At least 12 Kurds have been killed in northern Syria, in the latest in a series of clashes with police that began last Friday.
Several people were shot to death in northeastern Syria on Tuesday, when security forces fired at Kurdish demonstrators. Hundreds had gathered to mark the anniversary of the devastating chemical attacks that Saddam Hussein launched against Kurds in northern Iraq 16 years ago.
The deaths followed several days of violence between Kurds and Syrian police, which began when fighting broke out between Arabs and Kurds at a football game last week. At least a dozen people were killed in the fighting, and several more died a day later when Syrian police opened fire on a Kurdish funeral procession.
The Syrian government has not released an official death toll, but Syria's state news agency acknowledged the violence on Wednesday, and blamed what it called forces trying to dominate the Middle East.
A spokeswoman for the Kurdish Human Rights Project in London, Rochelle Harris, said the Syrian government views Kurdish identity as a dangerous force. "They are seen as a threat to the state because it is perceived that the Kurds in Syria want to form a separate state in the northeast Kurdish region. Because of that, the Syrian authorities deliberately under-invest in the region so it can never be economically stable. It has created lots of tension between Arabs and Kurds in Syria. They are seen as a threat to the state just by virtue of being Kurdish," she said.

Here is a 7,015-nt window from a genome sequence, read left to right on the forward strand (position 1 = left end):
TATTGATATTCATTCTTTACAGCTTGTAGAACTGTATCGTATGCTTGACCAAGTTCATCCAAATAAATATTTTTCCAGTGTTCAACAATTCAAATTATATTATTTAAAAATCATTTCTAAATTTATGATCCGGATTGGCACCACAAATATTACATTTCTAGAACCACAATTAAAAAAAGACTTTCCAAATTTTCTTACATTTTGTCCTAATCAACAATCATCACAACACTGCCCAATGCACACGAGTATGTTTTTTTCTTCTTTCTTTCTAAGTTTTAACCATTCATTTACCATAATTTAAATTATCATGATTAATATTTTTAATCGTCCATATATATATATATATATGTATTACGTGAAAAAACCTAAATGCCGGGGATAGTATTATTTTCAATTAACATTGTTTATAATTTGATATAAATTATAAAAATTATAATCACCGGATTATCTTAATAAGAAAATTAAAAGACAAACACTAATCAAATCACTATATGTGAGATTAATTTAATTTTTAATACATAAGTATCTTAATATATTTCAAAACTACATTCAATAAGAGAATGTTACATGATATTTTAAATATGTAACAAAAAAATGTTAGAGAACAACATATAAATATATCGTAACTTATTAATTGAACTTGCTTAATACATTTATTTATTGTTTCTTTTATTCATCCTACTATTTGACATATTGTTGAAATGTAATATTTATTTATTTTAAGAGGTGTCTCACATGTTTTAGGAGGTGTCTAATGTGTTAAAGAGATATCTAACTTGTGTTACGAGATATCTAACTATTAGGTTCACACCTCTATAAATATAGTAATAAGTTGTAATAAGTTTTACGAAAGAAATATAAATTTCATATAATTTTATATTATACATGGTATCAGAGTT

Ms. Harris said the unrest is the most serious in recent history, and is escalating. She said Kurds from Turkey have tried to cross the border into Syria to show their solidarity, but have been blocked by Turkish army forces. Kurdish groups in Iran and Belgium have held demonstrations to protest the treatment of Kurds in Syria.
The chairman of the Human Rights Association of Syria in Damascus, Haitham El-Maleh, said he believes some Kurds are becoming more vocal because of their neighbors in Iraq. "The new constitution in Iraq gives the Kurds the right to object to any law. So the Kurds in Syria, maybe not all of them but maybe some of them, find this a good time to move. Not all of them are of the same idea or the same direction," he said.
The United States has criticized Syria's policy toward the Kurds. Earlier this week, U.S. State Department spokesman Adam Ereli called on Damascus to refrain from using repressive measures against what he called a minority that has asked for a greater acceptance and integration into Syrian life.
The international human rights group Amnesty International has called on Syria to report where it is holding hundreds of Kurdish men it has arrested during the clashes, including some boys as young as 14 years old. Amnesty International urged the Syrian authorities to ensure that the detainees are not mistreated, which it said could fuel further violence.